The Bold Voice of J&K

Stringent laws in offing to tackle traffic offenders

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statJ&K set to get revamped Motor Vehicle Act
JAMMU: Jammu and Kashmir is all set to have a revamped Motor Vehicle Act, to meet the challenge posed by growing number of accidents that have claimed more deaths that the two and half decade long terror violence.

Indiscipline on roads and the bad traffic management has posed a big threat to the administration in recent years. To meet the situation, the government is contemplating to bring stringent laws to enforce discipline and minismise the accidents.The proposed Act envisages deterrence in terms of imposing huge fines on erring vehicle operators and checking various traffic violations.
Regional Transport Officer Jammu Arvind Kotwal told STATE TIMES that the prevailing Act has become outdated as the violators get away with token fines, which  are affordable. “Hence they bother least to abide by the norms”, he added.
Kotwal said that the present Act is almost in consonance with the Central Act. Therefore, in order to have it updated, the State Government has taken up with the Union Ministry of Surface Transport the issue about undertaking amendments. The amended Act will therefore be in consonance with the central law.

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In 2013, as per Accidental Deaths and Suicides in India Report, the highest 63.5 per cent deaths due to accidents occurred in Jammu and Kashmir alone. Nagaland followed with 52 per cent of all unnatural deaths. In Jammu and Kashmir, 9, 17, 000 vehicles stand registered. The Report says that the accidental death per 1,000 vehicles is 1.1 per cent in Jammu and Kashmir compared to 0.9 per cent national average. Two wheelers are the most dangerous and responsible for fatal accidents in the State.


The Union Government has uploaded on website the draft Bill with regard to effecting amendments to the Motor Vehicles Act for eliciting the views of people before it is brought to Parliament during the Winter Session.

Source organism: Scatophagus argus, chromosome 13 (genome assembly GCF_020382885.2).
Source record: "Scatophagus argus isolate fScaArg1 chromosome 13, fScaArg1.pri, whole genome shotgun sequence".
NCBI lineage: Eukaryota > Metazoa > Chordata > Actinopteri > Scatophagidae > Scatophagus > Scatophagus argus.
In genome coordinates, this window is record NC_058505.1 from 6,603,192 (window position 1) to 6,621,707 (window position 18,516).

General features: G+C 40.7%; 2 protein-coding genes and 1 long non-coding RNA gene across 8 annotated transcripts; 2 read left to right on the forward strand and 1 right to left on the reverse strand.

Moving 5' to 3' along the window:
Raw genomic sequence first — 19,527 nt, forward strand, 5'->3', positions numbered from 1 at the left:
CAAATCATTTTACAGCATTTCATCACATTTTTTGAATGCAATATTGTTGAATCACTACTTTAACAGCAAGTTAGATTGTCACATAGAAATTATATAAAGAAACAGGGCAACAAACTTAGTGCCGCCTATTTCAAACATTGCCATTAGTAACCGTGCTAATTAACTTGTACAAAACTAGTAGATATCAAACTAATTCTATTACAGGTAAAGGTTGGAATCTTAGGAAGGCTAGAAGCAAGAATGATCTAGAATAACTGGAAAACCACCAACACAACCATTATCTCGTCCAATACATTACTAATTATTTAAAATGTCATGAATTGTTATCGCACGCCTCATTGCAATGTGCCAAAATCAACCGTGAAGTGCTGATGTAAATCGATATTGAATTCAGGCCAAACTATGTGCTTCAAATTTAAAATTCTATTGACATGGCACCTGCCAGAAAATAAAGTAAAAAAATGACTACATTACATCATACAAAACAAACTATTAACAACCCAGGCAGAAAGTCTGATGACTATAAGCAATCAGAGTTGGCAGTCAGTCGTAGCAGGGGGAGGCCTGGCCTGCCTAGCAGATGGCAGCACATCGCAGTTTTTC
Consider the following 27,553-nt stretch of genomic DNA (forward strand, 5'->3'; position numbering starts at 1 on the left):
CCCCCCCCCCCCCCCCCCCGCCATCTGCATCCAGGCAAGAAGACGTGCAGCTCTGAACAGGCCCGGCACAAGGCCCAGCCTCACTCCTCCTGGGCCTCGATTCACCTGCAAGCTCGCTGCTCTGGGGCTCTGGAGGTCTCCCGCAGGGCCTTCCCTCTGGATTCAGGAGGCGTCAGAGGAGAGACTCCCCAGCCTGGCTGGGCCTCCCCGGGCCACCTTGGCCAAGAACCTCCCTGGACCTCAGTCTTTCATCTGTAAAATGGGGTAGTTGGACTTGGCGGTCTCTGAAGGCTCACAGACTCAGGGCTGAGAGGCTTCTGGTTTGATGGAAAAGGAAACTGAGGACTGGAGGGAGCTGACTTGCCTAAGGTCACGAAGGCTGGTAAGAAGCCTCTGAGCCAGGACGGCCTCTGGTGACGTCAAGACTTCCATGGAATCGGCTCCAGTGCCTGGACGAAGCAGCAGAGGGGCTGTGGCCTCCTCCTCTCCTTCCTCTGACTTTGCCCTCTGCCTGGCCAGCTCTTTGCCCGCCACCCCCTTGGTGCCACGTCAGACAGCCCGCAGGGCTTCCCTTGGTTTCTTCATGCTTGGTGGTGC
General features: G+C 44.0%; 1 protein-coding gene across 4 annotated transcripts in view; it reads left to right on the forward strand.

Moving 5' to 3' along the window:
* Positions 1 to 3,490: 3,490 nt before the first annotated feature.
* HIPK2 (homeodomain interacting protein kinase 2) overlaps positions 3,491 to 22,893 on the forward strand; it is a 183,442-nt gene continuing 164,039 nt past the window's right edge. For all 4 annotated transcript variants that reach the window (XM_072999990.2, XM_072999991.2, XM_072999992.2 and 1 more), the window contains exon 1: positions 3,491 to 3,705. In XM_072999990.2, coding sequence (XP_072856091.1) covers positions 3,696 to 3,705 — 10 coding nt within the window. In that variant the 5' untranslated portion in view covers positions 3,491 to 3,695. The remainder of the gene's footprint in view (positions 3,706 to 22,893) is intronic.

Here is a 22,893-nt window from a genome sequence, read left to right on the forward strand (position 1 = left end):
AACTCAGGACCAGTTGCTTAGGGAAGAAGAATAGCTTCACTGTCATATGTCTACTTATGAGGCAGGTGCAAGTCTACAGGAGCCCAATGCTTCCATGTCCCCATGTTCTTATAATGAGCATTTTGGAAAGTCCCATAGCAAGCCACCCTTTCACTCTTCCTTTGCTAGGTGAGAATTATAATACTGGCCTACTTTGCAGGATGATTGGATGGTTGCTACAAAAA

The draft Bill proposes for a National Safety Authority and enhancing penalties for violations. The draft provides for a fine of Rs 3 lakh along with a minimum seven-year imprisonment for the death of a child in a road accident. Driving under the influence of liquor will entail a Rs 25,000 fine or a jail term of three months or both besides six months of licence suspension for the first offence. If the offence is repeated within three years, the offender will have to pay a fine of Rs 50,000 or face imprisonment for up to one year or both and a one-year licence suspension. A third offence will result in cancellation of the licence and impounding of the vehicle for up to 30 days. If a school bus driver is caught driving drunk, he will be fined Rs 50,000, along with imprisonment for three years. And if such drivers are in the age group of 18 to 25 years, there will be “immediate cancellation” of the licence.
Additionally, the Bill also proposes a fine of Rs 5 lakh per vehicle as well as imprisonment for faulty manufacturing design. It also proposes a penalty of up to Rs 1 lakh or imprisonment for six months, which may extend to one year, or both in case of using a vehicle in unsafe conditions. The Bill has proposed a grading point system for imposing fines.
For four wheelers, the fine for without belt will be Rs. 1,000, without papers 5,000, without license Rs. 10,000 besides impounding of vehicle. All origissnal papers will have to be taken along while driving
Fine for using mobile while driving will be Rs. 5,000, drunken driving Rs. 25,000, three time Memo and License seized in both two and four wheelers and after 3rd time of such offence, the driving license will stand cancelled.
IGP Traffic J and K Munir Khan while talking to STATE TIMES said, “We have proposed the government to enhance the fine as the people easily pay Rs 100 and avoid wearing helmets.” He said that fine enhancement, improvement in the road conditions, strict licensing process can do a lot in controlling the graph of accidental deaths in J and K, Khan said.


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